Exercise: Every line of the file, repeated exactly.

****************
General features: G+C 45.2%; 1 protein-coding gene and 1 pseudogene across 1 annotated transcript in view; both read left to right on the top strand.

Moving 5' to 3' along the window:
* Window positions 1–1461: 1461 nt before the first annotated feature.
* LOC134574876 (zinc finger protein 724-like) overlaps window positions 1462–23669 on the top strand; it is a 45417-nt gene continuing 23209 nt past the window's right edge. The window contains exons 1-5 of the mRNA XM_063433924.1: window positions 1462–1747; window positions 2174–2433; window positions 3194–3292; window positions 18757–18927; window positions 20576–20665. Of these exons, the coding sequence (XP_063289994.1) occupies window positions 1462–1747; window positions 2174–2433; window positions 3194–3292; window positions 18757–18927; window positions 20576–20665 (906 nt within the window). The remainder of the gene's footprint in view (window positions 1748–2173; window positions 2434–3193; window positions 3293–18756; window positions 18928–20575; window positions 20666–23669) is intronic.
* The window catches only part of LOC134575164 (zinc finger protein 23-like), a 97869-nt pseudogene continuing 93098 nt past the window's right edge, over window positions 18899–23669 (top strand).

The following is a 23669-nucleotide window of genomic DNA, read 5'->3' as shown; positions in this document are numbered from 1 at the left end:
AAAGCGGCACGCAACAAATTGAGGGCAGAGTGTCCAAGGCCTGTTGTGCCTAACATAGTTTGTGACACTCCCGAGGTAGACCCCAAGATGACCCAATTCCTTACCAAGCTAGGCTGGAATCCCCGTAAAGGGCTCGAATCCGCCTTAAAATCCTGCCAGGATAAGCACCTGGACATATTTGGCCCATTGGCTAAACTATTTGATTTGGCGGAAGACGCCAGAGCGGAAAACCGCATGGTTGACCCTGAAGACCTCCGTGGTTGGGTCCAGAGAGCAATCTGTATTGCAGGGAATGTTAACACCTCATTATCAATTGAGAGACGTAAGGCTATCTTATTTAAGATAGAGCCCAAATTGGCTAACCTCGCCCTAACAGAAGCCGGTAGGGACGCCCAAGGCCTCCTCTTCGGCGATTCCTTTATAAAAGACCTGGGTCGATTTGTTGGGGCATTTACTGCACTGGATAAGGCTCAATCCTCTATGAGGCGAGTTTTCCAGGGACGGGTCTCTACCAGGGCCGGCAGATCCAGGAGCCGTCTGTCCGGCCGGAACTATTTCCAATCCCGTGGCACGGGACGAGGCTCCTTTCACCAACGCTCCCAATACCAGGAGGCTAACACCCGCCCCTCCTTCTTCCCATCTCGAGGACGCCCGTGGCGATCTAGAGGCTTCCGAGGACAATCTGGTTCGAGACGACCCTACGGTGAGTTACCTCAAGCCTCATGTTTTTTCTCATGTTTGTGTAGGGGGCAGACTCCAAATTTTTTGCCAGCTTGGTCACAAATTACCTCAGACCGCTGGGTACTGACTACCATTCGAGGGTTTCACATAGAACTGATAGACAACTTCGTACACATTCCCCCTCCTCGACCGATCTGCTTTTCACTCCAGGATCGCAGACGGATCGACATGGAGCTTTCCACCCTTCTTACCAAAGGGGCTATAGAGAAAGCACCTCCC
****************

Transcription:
General features: G+C 45.2%; 1 protein-coding gene and 1 pseudogene across 1 annotated transcript in view; both read left to right on the top strand.

Moving 5' to 3' along the window:
* Window positions 1–1461: 1461 nt before the first annotated feature.
* LOC134574876 (zinc finger protein 724-like) overlaps window positions 1462–23669 on the top strand; it is a 45417-nt gene continuing 23209 nt past the window's right edge. The window contains exons 1-5 of the mRNA XM_063433924.1: window positions 1462–1747; window positions 2174–2433; window positions 3194–3292; window positions 18757–18927; window positions 20576–20665. Of these exons, the coding sequence (XP_063289994.1) occupies window positions 1462–1747; window positions 2174–2433; window positions 3194–3292; window positions 18757–18927; window positions 20576–20665 (906 nt within the window). The remainder of the gene's footprint in view (window positions 1748–2173; window positions 2434–3193; window positions 3293–18756; window positions 18928–20575; window positions 20666–23669) is intronic.
* The window catches only part of LOC134575164 (zinc finger protein 23-like), a 97869-nt pseudogene continuing 93098 nt past the window's right edge, over window positions 18899–23669 (top strand).

The following is a 23669-nucleotide window of genomic DNA, read 5'->3' as shown; positions in this document are numbered from 1 at the left end:
AAAGCGGCACGCAACAAATTGAGGGCAGAGTGTCCAAGGCCTGTTGTGCCTAACATAGTTTGTGACACTCCCGAGGTAGACCCCAAGATGACCCAATTCCTTACCAAGCTAGGCTGGAATCCCCGTAAAGGGCTCGAATCCGCCTTAAAATCCTGCCAGGATAAGCACCTGGACATATTTGGCCCATTGGCTAAACTATTTGATTTGGCGGAAGACGCCAGAGCGGAAAACCGCATGGTTGACCCTGAAGACCTCCGTGGTTGGGTCCAGAGAGCAATCTGTATTGCAGGGAATGTTAACACCTCATTATCAATTGAGAGACGTAAGGCTATCTTATTTAAGATAGAGCCCAAATTGGCTAACCTCGCCCTAACAGAAGCCGGTAGGGACGCCCAAGGCCTCCTCTTCGGCGATTCCTTTATAAAAGACCTGGGTCGATTTGTTGGGGCATTTACTGCACTGGATAAGGCTCAATCCTCTATGAGGCGAGTTTTCCAGGGACGGGTCTCTACCAGGGCCGGCAGATCCAGGAGCCGTCTGTCCGGCCGGAACTATTTCCAATCCCGTGGCACGGGACGAGGCTCCTTTCACCAACGCTCCCAATACCAGGAGGCTAACACCCGCCCCTCCTTCTTCCCATCTCGAGGACGCCCGTGGCGATCTAGAGGCTTCCGAGGACAATCTGGTTCGAGACGACCCTACGGTGAGTTACCTCAAGCCTCATGTTTTTTCTCATGTTTGTGTAGGGGGCAGACTCCAAATTTTTTGCCAGCTTGGTCACAAATTACCTCAGACCGCTGGGTACTGACTACCATTCGAGGGTTTCACATAGAACTGATAGACAACTTCGTACACATTCCCCCTCCTCGACCGATCTGCTTTTCACTCCAGGATCGCAGACGGATCGACATGGAGCTTTCCACCCTTCTTACCAAAGGGGCTATAGAGAAAGCACCTCCC